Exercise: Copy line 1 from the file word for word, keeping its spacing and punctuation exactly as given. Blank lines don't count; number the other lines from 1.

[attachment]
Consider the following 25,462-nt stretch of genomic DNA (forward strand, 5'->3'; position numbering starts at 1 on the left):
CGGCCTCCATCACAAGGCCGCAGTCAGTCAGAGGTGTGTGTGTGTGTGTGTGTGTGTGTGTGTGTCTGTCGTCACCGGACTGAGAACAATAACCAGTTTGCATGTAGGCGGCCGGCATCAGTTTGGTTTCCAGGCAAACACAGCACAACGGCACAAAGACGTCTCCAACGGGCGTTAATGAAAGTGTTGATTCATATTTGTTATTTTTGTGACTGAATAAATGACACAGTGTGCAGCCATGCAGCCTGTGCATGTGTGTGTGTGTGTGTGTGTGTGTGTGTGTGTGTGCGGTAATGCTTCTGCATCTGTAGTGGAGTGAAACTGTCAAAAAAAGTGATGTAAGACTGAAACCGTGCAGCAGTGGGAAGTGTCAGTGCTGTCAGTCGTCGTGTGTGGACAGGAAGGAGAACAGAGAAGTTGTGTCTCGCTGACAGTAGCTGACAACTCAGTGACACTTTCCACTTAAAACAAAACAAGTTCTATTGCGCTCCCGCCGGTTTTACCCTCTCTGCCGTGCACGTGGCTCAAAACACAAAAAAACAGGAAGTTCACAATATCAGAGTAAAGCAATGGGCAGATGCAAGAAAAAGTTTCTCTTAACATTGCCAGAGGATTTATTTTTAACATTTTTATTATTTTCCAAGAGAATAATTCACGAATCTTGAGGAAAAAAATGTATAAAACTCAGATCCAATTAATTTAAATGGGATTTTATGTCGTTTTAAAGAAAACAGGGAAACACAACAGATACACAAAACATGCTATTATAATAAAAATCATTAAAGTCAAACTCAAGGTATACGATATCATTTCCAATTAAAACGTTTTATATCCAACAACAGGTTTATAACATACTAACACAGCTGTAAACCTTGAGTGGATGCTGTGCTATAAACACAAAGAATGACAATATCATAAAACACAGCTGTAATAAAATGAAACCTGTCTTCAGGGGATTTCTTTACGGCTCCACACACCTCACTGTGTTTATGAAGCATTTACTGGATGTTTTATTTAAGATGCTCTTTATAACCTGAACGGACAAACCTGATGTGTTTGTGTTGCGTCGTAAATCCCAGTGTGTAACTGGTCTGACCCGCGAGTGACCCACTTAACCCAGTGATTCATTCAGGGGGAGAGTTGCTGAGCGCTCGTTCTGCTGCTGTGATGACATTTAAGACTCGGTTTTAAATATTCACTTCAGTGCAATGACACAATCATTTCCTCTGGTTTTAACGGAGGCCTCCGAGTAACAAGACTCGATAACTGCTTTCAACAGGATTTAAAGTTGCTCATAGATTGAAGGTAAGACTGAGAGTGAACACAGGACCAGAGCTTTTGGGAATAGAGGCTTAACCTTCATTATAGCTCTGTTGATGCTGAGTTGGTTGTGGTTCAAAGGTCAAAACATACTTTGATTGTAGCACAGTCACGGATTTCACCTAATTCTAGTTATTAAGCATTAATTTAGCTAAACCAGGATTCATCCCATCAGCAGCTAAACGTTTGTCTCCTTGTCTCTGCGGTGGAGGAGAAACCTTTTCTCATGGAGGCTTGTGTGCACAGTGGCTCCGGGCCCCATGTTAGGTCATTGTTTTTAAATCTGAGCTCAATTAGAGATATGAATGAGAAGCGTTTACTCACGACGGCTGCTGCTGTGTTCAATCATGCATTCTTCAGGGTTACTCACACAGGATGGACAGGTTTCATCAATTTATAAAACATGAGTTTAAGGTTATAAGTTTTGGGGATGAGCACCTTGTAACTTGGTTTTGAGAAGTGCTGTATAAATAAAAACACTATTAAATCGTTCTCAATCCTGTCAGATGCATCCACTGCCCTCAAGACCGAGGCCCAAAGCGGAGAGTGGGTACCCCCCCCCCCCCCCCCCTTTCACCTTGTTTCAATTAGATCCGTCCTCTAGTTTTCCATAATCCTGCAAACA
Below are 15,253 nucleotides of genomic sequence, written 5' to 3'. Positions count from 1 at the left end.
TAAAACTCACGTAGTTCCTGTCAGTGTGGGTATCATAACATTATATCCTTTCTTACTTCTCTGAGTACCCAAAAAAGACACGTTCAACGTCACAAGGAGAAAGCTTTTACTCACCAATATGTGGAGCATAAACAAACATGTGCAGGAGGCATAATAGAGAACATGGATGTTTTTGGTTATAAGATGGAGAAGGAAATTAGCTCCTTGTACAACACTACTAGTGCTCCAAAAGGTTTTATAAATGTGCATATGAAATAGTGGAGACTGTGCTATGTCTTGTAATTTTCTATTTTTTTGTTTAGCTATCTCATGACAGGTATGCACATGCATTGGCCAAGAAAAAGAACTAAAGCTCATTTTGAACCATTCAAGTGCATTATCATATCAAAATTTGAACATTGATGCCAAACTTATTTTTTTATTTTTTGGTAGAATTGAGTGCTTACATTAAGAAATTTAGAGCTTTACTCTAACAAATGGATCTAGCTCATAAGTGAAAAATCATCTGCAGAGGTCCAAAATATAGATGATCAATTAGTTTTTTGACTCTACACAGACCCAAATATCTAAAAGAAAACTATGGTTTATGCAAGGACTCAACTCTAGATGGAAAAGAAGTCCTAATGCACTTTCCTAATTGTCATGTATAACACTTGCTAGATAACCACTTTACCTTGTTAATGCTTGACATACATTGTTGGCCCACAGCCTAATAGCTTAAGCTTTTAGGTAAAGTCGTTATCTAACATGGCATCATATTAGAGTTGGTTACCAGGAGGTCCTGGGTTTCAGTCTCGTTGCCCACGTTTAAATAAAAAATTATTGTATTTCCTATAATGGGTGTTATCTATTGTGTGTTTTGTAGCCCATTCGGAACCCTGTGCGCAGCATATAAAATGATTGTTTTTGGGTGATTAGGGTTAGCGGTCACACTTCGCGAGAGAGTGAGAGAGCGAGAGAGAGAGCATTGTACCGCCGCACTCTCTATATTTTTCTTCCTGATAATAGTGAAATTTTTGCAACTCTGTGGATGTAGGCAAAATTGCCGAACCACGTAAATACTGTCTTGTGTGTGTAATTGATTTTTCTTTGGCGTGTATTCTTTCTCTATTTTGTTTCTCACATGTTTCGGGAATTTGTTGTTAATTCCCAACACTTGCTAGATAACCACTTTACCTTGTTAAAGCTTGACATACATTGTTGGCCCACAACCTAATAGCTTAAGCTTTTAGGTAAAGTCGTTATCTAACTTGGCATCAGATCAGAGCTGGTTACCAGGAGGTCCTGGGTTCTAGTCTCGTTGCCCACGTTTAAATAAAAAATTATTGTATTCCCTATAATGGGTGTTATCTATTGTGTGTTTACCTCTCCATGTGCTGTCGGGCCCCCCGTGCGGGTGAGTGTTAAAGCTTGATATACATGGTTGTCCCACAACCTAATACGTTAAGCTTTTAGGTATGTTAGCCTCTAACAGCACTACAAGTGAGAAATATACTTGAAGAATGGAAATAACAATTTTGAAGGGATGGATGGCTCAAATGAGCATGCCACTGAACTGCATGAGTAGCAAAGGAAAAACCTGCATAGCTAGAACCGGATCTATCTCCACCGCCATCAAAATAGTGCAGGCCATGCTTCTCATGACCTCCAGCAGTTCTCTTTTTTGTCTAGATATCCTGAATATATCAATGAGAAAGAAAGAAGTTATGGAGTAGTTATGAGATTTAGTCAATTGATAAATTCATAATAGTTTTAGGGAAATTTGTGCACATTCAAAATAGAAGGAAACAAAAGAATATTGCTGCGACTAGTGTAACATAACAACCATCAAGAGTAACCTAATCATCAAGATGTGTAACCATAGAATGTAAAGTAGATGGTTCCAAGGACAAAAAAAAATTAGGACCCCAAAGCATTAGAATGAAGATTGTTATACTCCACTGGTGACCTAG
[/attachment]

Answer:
Consider the following 25,462-nt stretch of genomic DNA (forward strand, 5'->3'; position numbering starts at 1 on the left):